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T-bar anvil vise combo


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I recently got this t-bar anvil combo vise. I do not have a post vise.  Construction of how the jaws work seems similar to a post vise; can this be used as a post vise without undo risk of damage to the vise? 




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No. These aren't strong enough to do more than VERY light hammer work like straightening 16d nails. Note how much damage the "anvil" face has now, from what I can see in the pic none was done by serious hammering. 

I'm not familiar with a T-bar vise as a type. 

Frosty The Lucky.

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I would not use that like a post vise myself. Look at how much horizontal run in the jaws. When doing some serious pounding on it the energy will be directed on a thin piece where a post vice being more vertical the energy is directed into the body of the vice through the leg into the ground.  

Useful though? I would say yes just not for beating metal on, but there are many more uses for a vice than wolloping hot steel. I wouldnt get rid of it myself.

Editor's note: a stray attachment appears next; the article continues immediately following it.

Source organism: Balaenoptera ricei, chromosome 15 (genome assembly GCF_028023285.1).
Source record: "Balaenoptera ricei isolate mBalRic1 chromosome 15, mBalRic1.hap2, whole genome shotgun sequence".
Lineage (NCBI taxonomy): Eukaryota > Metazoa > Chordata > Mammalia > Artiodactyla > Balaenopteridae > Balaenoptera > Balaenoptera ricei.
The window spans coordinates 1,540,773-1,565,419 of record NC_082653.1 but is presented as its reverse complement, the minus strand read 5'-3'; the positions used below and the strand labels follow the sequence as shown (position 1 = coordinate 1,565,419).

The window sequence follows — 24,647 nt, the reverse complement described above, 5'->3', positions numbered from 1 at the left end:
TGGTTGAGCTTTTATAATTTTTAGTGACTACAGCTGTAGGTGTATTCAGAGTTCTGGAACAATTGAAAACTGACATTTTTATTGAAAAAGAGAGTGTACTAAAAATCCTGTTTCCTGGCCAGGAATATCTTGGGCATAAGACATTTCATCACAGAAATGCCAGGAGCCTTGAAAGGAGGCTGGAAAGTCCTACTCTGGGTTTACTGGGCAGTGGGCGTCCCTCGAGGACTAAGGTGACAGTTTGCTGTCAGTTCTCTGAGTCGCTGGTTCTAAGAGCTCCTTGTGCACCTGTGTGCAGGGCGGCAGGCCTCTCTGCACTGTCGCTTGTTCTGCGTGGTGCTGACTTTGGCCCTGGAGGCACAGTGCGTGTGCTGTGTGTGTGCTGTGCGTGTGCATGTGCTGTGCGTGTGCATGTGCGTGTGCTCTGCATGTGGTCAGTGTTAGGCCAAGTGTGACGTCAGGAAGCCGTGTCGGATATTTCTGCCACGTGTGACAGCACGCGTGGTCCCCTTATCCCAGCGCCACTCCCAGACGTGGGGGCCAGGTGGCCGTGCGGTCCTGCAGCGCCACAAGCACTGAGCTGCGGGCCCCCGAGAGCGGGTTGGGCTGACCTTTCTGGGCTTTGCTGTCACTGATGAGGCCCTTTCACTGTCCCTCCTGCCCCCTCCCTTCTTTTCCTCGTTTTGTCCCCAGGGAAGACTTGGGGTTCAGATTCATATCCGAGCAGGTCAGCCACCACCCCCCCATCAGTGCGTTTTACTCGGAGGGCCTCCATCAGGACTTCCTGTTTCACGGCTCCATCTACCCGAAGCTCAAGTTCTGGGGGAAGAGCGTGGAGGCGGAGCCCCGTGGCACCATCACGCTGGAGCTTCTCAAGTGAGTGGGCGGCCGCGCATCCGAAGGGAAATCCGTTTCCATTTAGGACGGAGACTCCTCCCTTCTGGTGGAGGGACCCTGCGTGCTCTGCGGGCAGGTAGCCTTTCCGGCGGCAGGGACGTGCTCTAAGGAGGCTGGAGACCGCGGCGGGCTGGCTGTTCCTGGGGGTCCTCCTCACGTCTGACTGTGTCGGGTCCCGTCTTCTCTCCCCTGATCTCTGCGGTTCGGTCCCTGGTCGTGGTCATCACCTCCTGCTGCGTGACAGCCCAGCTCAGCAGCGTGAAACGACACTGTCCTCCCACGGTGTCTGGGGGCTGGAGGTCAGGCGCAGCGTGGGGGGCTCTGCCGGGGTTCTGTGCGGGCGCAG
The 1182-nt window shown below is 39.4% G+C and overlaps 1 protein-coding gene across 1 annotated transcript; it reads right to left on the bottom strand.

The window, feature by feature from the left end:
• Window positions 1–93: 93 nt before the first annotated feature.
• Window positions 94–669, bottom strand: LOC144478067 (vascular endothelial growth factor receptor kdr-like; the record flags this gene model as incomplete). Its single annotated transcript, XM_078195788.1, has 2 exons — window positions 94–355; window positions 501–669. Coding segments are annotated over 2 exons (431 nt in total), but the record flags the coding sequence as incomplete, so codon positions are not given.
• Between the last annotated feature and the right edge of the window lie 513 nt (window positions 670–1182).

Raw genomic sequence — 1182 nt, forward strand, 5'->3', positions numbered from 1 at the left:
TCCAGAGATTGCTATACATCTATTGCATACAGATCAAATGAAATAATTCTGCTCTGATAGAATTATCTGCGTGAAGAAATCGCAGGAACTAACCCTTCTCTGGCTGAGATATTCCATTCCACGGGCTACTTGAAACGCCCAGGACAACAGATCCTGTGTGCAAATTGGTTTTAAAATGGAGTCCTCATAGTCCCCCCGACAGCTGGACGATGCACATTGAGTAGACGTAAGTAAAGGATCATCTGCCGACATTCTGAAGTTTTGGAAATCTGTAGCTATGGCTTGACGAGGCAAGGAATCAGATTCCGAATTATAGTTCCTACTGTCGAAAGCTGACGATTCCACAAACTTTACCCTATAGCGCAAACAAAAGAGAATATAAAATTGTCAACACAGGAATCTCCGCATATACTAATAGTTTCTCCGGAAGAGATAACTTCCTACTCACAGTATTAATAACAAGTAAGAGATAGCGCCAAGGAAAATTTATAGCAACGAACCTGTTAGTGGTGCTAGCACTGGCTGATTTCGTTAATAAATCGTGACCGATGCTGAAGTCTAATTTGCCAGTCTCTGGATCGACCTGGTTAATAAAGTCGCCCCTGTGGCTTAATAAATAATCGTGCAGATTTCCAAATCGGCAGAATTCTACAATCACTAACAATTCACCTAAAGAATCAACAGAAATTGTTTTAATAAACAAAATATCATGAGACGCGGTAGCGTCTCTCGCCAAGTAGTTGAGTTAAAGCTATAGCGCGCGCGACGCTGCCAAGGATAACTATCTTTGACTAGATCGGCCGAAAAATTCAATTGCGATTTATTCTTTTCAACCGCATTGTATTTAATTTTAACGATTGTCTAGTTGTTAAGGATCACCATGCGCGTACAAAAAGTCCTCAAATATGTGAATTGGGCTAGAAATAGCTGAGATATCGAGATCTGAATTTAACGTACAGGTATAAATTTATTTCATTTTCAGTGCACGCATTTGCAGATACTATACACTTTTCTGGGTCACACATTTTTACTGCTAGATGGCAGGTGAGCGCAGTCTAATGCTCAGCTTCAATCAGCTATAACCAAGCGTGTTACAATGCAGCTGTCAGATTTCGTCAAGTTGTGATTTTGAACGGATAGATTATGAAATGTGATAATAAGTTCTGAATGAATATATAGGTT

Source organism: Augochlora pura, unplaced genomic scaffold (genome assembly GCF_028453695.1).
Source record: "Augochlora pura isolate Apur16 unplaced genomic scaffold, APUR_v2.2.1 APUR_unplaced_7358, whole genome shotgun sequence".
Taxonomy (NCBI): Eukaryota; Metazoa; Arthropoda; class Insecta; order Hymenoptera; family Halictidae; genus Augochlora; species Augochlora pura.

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To add to what has been said, the threads look to be more like a machinist's bench vise than a post vise.  That is, it takes more turns of the handle to move the jaws a given distance.  One of the advantages of a post vise is how fast you can close and open the jaws when you are using it to grab hot metal.  My large (6") post vise takes about 1.5 turns to move 1", my large machinist's vise, about 6 turns/inch, and my small machinist's vise about 8 turns/inch.

Another disadvantage of anvil/vise combinations is that if you mount them high enough for a vise they are too high to comfortably use the anvil and vice versa (vise versa?).

Many bnch vises have an anvil shape over the screw box but I have never used it except for very light tapping when I didn't want to walk over to the anvil.

"By hammer and hand all arts do stand."

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I see broken vises on a regular basis at the scrapyard. Most vises that are NOT postvises are made from cast iron and will not take heavy hammering---which is what you use a post vise for anyway!  (Some very expensive machinist vises are made from tougher materials like the wilton bullet vises; or are HUGE like the old chipping vises that weigh over 100#!)

Frankly I buy tools to use; not enough room in the shop for things that "look neat"...

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